• News

    Free printing gone after less than a year

    Queens College will no longer provide free printing for students at the Rosenthal Library, according to a recent announcement by Vice President for Student Affairs Adam Rockman. Starting last April, students were able to print for free at the Library, while other buildings still charged a fee for students. Before that program, students were allocated $15 on their Q-Cards to print on campus, after evaluating their professors online. Free printing was pushed for by Students for Change in conjunction with the Office for Converging Technologies to implement the program. At the time, former Student Association President Matthew Louie and his administration believed this would help students, yet warned not to…

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    Education and internships go hand-in-hand, poll says

    Twenty-nine percent of graduates say they held a job or an internship where they were able to apply skills learned from classes, according to a new poll from Gallup. The survey found recent graduates more likely to find the connection with 35 percent of students who graduated from 2010 to 2014 compared to 29 percent of graduates from 1960 to 1969. The Gallup poll highlighted, when the statistics were broken down, how 31 percent of women found their classroom experience helpful when interning compared to 27 percent of men. Furthermore, 32 percent of blacks applied the same lessons to their internships, the highest out of all ethnicities. Internships are set…

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    Witnessing the end of apartheid through a former diplomat’s eyes

    Former Greek ambassador Loucas Tsilas spoke at Godwin-Ternbach Museum in Klapper Hall on Nov. 12 to reflect on his time in South Africa during the end of apartheid. The lecture was a part of the Short Course on South Africa series, which coincides with the Year of South Africa at Queens College. Tsilas’ talk highlighted the historical lessons from the dark period in the country’s history. “It is so refreshing and thought-provoking to discuss these issues,” Tsilas said. In South Africa, apartheid, which divided society by race, was implemented in 1948 and dismantled in the beginning of the 1990s after pressure from international countries and resistance from inside the country.…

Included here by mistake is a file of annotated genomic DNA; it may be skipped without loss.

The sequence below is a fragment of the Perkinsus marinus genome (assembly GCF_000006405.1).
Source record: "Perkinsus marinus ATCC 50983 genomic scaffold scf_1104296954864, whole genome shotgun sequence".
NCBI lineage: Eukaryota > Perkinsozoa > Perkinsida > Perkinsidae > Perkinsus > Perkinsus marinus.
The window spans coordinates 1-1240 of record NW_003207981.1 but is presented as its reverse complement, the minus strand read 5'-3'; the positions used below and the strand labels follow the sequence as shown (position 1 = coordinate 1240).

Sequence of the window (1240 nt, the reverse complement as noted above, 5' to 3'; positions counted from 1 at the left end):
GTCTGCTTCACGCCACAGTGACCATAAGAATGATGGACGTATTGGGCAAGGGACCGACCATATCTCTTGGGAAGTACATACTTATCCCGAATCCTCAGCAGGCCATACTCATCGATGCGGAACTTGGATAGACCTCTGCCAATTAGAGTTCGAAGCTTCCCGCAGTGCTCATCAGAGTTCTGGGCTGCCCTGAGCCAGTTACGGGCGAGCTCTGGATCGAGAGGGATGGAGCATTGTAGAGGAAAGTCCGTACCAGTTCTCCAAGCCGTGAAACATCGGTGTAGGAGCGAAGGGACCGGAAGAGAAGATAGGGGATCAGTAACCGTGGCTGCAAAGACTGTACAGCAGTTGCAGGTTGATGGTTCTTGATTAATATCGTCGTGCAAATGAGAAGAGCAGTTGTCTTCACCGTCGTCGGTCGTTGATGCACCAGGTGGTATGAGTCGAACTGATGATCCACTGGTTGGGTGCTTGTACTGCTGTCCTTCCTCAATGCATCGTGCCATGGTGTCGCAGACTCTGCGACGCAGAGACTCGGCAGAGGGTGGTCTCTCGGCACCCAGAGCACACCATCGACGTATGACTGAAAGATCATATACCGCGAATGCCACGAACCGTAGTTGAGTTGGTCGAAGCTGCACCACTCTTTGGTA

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    Conference looks ahead and draws lessons from Civil Rights Movement

    The Africana Studies Program and the National Congress of Black Women hosted a symposium reflecting on the Civil Rights Movement as well as ways for black youths to progress in terms of education on Oct. 23 at Rosenthal Library 230. The forum was broken up into two parts. The first half dealt with the issue of affirmative action and voting rights for African-Americans. The second segment focused on providing a unique program for black students. The event began with Evelyn Julmisse, the acting director of the Africana Studies Program, welcoming the audience. She introduced Don Capaldi, a community activist and the liason for Rep. Grace Meng (D-NY), who spoke on the…

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    Professors hope for a contract amid negotiations

    With New York City Mayor Bill de Blasio agreeing on new contracts with city unions, professors in CUNY wonder when they are able to work out an agreement. Since no progress was made under former Mayor Michael Bloomberg and his administration, professors and staff members are working based on the expired agreement. The last contract expired in 2010. The Professional Staff Congress, which represents all faculty and staff members throughout the university, has been in negotiations with the CUNY administration since the summer. Fran Clark, communications coordinator for the PSC, said negotiations were going well. “Our negotiation committee has expressed they’ve been productive. But, until CUNY can put money on…